Applied Microbiology and Biotechnology

, Volume 100, Issue 1, pp 263–277 | Cite as

Targeting c-kit receptor in neuroblastomas and colorectal cancers using stem cell factor (SCF)-based recombinant bacterial toxins

  • Swati Choudhary
  • Alessa Pardo
  • Reinhard Rosinke
  • Janendra K. Batra
  • Stefan Barth
  • Rama S. VermaEmail author
Applied genetics and molecular biotechnology


Autocrine activation of c-kit (KIT receptor tyrosine kinase) has been postulated to be a potent oncogenic driver in small cell lung cancer, neuroblastoma (NB), and poorly differentiated colorectal carcinoma (CRC). Although targeted therapy involving tyrosine kinase inhibitors (TKIs) such as imatinib mesylate is highly effective for gastrointestinal stromal tumor carrying V560G c-kit mutation, it does not show much potential for targeting wild-type KIT (WT-KIT). Our study demonstrates the role of stem cell factor (SCF)-based toxin conjugates for targeting WT-KIT-overexpressing malignancies such as NBs and CRCs. We constructed SCF-based recombinant bacterial toxins by genetically fusing mutated form of natural ligand SCF to receptor binding deficient forms of Diphtheria toxin (DT) or Pseudomonas exotoxin A (ETA') and evaluated their efficacy in vitro. Efficient targeting was achieved in all receptor-positive neuroblastoma (IMR-32 and SHSY5Y) and colon cancer cell lines (COLO 320DM, HCT 116, and DLD-1) but not in receptor-negative breast carcinoma cell line (MCF-7) thereby proving specificity. While dose- and time-dependent cytotoxicity was observed in both neuroblastoma cell lines, COLO 320DM and HCT 116 cells, only an anti-proliferative effect was observed in DLD-1 cells. We prove that these novel targeting agents have promising potential as KIT receptor tyrosine kinase targeting system.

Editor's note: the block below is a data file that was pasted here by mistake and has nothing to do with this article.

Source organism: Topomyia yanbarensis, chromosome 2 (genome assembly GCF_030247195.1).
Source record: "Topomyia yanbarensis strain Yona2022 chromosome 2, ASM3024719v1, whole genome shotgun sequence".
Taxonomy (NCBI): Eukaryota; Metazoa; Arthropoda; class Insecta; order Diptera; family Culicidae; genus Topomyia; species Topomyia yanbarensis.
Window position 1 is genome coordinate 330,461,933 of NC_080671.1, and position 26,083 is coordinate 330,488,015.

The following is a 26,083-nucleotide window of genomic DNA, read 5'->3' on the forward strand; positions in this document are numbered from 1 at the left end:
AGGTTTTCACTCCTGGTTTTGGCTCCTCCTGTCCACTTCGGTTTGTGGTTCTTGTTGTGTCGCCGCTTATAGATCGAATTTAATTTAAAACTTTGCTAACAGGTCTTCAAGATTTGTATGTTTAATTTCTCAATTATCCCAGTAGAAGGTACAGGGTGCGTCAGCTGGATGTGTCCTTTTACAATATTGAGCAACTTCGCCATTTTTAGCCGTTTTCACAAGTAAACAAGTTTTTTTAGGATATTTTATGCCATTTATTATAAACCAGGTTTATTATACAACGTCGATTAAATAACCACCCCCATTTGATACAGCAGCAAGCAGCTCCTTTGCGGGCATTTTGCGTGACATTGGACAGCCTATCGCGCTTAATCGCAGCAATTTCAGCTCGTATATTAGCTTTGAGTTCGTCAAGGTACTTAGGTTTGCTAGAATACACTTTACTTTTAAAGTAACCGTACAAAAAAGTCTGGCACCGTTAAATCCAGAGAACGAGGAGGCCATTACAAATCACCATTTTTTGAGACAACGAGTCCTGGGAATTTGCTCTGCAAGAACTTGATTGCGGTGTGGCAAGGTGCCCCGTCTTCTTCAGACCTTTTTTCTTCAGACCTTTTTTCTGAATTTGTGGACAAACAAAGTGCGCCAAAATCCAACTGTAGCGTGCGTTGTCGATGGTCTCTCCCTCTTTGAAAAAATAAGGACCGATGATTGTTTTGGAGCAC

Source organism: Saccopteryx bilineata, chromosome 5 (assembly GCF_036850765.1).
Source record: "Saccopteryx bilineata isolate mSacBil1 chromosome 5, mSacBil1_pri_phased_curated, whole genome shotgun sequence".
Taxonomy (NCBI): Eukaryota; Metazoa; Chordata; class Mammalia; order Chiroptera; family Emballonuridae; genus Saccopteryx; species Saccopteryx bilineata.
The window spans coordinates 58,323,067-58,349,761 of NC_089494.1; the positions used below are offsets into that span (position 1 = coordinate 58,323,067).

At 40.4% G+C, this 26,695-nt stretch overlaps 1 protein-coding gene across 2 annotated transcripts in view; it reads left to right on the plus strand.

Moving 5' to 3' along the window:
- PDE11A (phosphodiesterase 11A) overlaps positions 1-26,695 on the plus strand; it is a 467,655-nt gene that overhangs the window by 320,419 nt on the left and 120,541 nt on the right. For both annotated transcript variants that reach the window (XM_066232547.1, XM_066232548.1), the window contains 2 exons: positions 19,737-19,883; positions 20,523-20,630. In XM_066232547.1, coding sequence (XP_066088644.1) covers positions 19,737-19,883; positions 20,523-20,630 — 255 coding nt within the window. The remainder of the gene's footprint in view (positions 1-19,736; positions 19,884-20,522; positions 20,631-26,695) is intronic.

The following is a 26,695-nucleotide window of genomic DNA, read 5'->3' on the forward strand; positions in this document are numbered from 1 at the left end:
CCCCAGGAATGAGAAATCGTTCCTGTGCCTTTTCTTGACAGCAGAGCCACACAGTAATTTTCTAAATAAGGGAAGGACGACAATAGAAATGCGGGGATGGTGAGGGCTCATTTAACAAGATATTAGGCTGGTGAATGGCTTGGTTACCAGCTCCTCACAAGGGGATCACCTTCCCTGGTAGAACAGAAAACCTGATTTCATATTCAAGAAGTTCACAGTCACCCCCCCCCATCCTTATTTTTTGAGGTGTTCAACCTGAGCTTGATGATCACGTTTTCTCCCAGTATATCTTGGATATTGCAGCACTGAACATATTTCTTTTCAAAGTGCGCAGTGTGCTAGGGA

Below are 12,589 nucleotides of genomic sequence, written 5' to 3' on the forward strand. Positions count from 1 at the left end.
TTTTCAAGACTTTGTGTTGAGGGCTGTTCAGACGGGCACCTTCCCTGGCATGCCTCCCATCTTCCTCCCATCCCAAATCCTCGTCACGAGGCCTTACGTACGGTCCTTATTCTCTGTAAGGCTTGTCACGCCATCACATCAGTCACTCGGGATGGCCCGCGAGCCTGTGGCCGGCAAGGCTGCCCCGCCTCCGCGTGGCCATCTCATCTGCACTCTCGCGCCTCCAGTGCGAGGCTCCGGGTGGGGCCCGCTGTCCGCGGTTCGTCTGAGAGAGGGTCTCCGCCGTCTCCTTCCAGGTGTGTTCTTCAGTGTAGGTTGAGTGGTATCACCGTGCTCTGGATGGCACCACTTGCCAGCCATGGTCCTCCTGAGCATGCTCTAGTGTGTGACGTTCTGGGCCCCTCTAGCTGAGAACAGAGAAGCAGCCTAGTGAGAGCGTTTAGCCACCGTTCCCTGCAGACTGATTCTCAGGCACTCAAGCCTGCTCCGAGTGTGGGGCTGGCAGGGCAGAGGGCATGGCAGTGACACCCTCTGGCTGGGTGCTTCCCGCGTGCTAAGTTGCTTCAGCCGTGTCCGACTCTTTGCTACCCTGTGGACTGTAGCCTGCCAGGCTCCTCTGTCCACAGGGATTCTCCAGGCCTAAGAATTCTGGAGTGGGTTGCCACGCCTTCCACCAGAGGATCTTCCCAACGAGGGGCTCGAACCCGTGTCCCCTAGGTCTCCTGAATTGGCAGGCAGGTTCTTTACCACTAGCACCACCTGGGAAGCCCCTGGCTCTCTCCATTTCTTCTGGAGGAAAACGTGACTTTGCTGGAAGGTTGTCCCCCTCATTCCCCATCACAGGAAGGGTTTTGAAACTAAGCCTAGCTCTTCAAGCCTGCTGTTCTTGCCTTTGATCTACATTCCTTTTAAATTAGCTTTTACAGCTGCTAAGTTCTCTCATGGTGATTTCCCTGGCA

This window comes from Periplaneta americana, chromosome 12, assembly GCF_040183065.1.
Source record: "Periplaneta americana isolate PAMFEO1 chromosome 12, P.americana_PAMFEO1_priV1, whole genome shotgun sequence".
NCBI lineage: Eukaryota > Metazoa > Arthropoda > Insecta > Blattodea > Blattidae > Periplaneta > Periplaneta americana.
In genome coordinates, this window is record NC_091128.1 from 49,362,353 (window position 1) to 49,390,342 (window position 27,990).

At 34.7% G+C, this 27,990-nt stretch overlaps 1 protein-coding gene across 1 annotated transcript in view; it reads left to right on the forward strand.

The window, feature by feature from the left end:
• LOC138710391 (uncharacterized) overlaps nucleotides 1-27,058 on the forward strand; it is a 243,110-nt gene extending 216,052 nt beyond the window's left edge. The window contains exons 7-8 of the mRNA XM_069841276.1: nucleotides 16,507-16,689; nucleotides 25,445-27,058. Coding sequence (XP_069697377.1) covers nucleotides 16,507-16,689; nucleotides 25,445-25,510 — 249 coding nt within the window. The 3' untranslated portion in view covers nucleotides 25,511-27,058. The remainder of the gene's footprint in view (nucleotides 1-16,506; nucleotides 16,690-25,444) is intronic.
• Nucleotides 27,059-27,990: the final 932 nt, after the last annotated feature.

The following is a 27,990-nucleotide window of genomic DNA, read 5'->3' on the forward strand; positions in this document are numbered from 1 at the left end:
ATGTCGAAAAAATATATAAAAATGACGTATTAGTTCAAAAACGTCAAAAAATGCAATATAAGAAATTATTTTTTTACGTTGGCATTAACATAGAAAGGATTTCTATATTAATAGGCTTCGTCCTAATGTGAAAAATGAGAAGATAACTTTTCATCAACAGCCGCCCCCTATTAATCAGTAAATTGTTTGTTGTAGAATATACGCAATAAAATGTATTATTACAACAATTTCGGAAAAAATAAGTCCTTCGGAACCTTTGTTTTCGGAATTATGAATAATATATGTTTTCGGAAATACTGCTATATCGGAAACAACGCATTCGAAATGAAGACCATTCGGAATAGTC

Protein-fusion toxins Stem cell factor c-kit receptor Targeting 



We are grateful to Aslam Basha for helping with fermentation, DAAD and MHRD for providing fellowships to SC, and the Department of Biotechnology (DBT), Government of India for providing grant (BT/PR13463/PID/06/488/2010) to support this work.

Conflict of interest

The authors declare that they have no competing interests.

Ethical Statement

This article does not contain any studies with human participants or animals performed by any of the authors.

Supplementary material

253_2015_6978_MOESM1_ESM.pdf (1.4 mb)
ESM 1 (PDF 1,462 kb)


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Copyright information

© Springer-Verlag Berlin Heidelberg 2015

Authors and Affiliations

  • Swati Choudhary
    • 1
  • Alessa Pardo
    • 2
  • Reinhard Rosinke
    • 3
  • Janendra K. Batra
    • 4
  • Stefan Barth
    • 2
    • 3
    • 5
  • Rama S. Verma
    • 1
    Email author
  1. 1.Department of Biotechnology, Bhupat and Jyoti Mehta School of BiosciencesIndian Institute of Technology MadrasChennaiIndia
  2. 2.Department of Experimental Medicine and Immunotherapy, Institute of Applied Medical EngineeringUniversity Hospital RWTH AachenAachenGermany
  3. 3.Department of Pharmaceutical Product DevelopmentFraunhofer Institute for Molecular Biology and Applied Ecology IMEAachenGermany
  4. 4.National Institute of ImmunologyNew DelhiIndia
  5. 5.UCT Faculty of Health SciencesSouth African Research Chair in Cancer BiotechnologyCape TownSouth Africa

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